5. Make sure parents are involved in your confirmation or discipleship programs. One way is to include family projects as part of your program. Or you could recruit parents and other adults to serve on a panel that addresses confirmation or discipleship issues.
6. Have parents track the genuine compliments they give their kids. Encourage them to increase their “compliment output” by 10 percent over the next three months.
7. Help parents and teenagers discuss parental expectations. Give each of your young people a two-sided worksheet that lists the same adolescent life issues on each side (grades, dating behavior, use of phone, curfews, abuse of tobacco, alcohol, or illegal drugs, study time, use of leisure time, and so on). On one side, have kids describe what they believe their parents expect of them in each area. On the other side, have parents describe their actual expectations. Compare and discuss the responses with kids and their parents.
8. Encourage parents to watch TV and videos with their teenagers. Coach parents on how to engage their kids during and after they watch something together. Show them how to use this simple discussion-starter formula: (1) What are the facts of what we just saw? (2) How do those facts support or conflict with a Christian worldview? As parents get involved with what their kids are watching, they’ll help them develop media literacy skills. And they can take advantage of all the teachable moments TV programs and videos churn out.
9. Challenge parents to tell stories from their life that illustrate healthy and unhealthy decisions. Stories might include: how they chose their profession, spouse, or friends, or simply fun stories about family members. Storytelling helps kids feel connected to other generations and models decision making and goal-setting.
10. Sponsor or plan family servant events. Encourage families to serve together at a local social service agency (soup kitchen, homeless shelter, telephone hotline, clothing or food bank). Or ask families to “adopt” another family or older adult in need.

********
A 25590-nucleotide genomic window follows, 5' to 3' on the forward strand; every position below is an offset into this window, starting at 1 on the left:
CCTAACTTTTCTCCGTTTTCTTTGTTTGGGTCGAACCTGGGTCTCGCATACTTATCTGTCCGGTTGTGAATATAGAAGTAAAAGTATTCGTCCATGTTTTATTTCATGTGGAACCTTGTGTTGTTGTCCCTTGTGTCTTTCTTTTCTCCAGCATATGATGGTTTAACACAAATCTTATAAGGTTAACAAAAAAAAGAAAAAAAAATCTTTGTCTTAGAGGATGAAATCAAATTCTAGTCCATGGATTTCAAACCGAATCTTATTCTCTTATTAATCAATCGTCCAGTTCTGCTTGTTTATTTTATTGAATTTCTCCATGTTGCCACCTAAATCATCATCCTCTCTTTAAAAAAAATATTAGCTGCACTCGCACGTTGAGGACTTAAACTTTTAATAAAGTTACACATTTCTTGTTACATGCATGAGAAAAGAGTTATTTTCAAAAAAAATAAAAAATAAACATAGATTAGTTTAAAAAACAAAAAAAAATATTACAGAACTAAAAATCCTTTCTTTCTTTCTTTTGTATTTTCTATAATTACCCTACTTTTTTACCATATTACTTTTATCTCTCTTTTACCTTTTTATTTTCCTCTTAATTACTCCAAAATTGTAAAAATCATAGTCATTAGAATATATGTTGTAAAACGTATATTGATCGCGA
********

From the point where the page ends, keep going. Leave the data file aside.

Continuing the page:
11. Encourage parents to help get their kids involved in youth development programs at church, school, or through local agencies. Suggest organizations that offer teenagers rich opportunities to meet new people, develop new relationships, gain a broader perspective of life, make independent decisions, and meet positive, healthy role models.
12. Show parents how to use the news media as a teaching resource. Ask parents to be on the lookout for articles or news programs that emphasize life skills (or the lack of life skills), then use them for mealtime talk-triggers.
13. Remind parents to express their love. Kids need to hear “I love you” often. They have an even greater need to hear “I like you.”
14. Help parents examine their own role-modeling. Kids learn more from what they see than what they hear. Prepare a checklist for parents that’ll help them think about healthy and unhealthy life decisions and behaviors. Follow up with a discussion forum that encourages feedback about the checklist, then helps parents rethink their choices.
15. Because kids learn best when they must teach others life skills, encourage parents to find opportunities for their kids to teach. Many schools have peer tutoring or mentoring programs, and your church probably needs enthusiastic teachers in its children’s programs.
16. Challenge parents to simply show up. Perhaps the most important way parents can teach life skills is to be present in their kids’ activities—sports events, musical performances, parent-teacher meetings, youth group events, friendships, and everyday pursuits. Encourage them to make “Just be there!” their motto.
Marilyn Bader is prevention training coordinator for the National Council on Alcoholism and Drug Abuse in St. Louis, Missouri.